• 10. Bozkurt, S.
    et al.
    Moreno, Luis
    KTH, Superseded Departments, Chemical Engineering and Technology.
    Neretnieks, Ivars
    KTH, Superseded Departments, Chemical Engineering and Technology.
    Long-term processes in waste deposits2000In: Science of the Total Environment, ISSN 0048-9697, E-ISSN 1879-1026, Vol. 250, no 03-jan, p. 101-121Article in journal (Refereed)
    Abstract [en]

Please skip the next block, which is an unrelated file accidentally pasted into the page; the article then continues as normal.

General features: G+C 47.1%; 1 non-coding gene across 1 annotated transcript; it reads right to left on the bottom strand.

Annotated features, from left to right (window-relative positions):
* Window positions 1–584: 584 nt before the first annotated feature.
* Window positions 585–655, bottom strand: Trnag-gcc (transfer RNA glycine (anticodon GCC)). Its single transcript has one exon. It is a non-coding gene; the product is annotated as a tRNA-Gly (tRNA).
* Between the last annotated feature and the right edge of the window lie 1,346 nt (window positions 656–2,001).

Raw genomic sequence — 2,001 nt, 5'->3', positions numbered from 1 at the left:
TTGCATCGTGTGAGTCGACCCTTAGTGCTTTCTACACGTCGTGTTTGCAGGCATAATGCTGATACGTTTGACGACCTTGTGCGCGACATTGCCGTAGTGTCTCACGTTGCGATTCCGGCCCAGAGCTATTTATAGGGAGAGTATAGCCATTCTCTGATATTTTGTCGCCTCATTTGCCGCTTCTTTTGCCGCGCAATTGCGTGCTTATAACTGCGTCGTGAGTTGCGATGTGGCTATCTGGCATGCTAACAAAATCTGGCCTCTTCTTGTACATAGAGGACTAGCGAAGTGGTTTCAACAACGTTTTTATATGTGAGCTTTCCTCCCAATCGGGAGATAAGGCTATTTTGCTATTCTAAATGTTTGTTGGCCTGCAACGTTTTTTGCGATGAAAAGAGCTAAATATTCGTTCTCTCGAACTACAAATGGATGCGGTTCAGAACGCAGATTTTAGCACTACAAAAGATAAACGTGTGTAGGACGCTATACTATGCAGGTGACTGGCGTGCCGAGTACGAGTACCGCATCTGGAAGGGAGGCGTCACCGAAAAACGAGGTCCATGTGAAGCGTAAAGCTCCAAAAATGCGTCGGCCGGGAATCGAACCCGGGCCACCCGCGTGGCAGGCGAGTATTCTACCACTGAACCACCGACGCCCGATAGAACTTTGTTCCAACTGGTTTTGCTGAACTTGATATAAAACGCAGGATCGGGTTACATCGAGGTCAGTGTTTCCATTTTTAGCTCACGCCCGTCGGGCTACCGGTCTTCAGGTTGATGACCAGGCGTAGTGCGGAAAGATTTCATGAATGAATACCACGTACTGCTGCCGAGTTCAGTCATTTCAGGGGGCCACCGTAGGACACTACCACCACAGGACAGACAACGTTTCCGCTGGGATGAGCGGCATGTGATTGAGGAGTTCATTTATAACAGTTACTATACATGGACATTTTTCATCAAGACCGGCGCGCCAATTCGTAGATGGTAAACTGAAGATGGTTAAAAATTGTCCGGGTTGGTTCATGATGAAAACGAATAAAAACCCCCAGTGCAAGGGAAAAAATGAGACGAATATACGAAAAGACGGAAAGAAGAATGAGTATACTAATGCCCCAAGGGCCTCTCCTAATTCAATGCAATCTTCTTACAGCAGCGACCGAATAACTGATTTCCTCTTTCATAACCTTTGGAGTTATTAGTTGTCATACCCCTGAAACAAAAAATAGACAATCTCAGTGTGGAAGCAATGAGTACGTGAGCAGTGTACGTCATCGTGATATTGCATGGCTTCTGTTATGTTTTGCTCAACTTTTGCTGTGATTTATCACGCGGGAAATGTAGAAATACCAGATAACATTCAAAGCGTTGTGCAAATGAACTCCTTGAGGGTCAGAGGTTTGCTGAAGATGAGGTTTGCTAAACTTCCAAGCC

A conceptual model, which is a unitary and continuous description of the overall processes in waste deposits, has been developed. In the model the most important processes governing the long-term fate of organic matter in landfills and the transport and retention of toxic metals are included. With the model as a base, a number of scenarios with different levels of complexity have been defined and studied in order to carry out long-term assessments of the chemical evolution in waste deposits for industrial and municipal solid waste containing much organic matter and the leaching of toxic metals. The focus of the modelling has been to quantify the important processes occurring after the methane production phase has ceased, i.e. during the humic phase. The scenarios include the main mechanisms based on various transport processes as well as different landfill constructions, e.g. binding capacities of sulfides and humic substances. They also include transport mechanisms by which the reactant oxygen can intrude into a deposit, sorption capacities of hydrous ferric oxides, and pH-buffering reactions, etc. Scoping calculations have shown that the binding capacity of humic substances is sufficient to bind all toxic metals (Cd, Cr, Pb, Zn and Hg). In addition, the humics could also bind a smaller part of Ca, Fe and Al, provided much of the organic waste remain as humic substances. Sulfides on the other hand can bind approximately twice the amount of all toxic metals. The binding capacity of hydrous ferric oxides, which can be formed by oxidation reactions during the humic phase, is estimated to be three times the total content of metals that can sorb on hydrous ferric oxides. In the studied landfill the pi-I-buffering capacity, primarily represented by calcite, is estimated to be 1 mol/kg dry waste. Quantifications indicate that the alkalinity of the wastes is high enough to buffer the acidity produced by the oxidation of sulfides and by the degradation of organic matter, as well as that added by acid precipitation. Therefore, the main conclusion is that higher remobilisation rates of heavy metals due to lowering of pH are not expected for many thousands of years.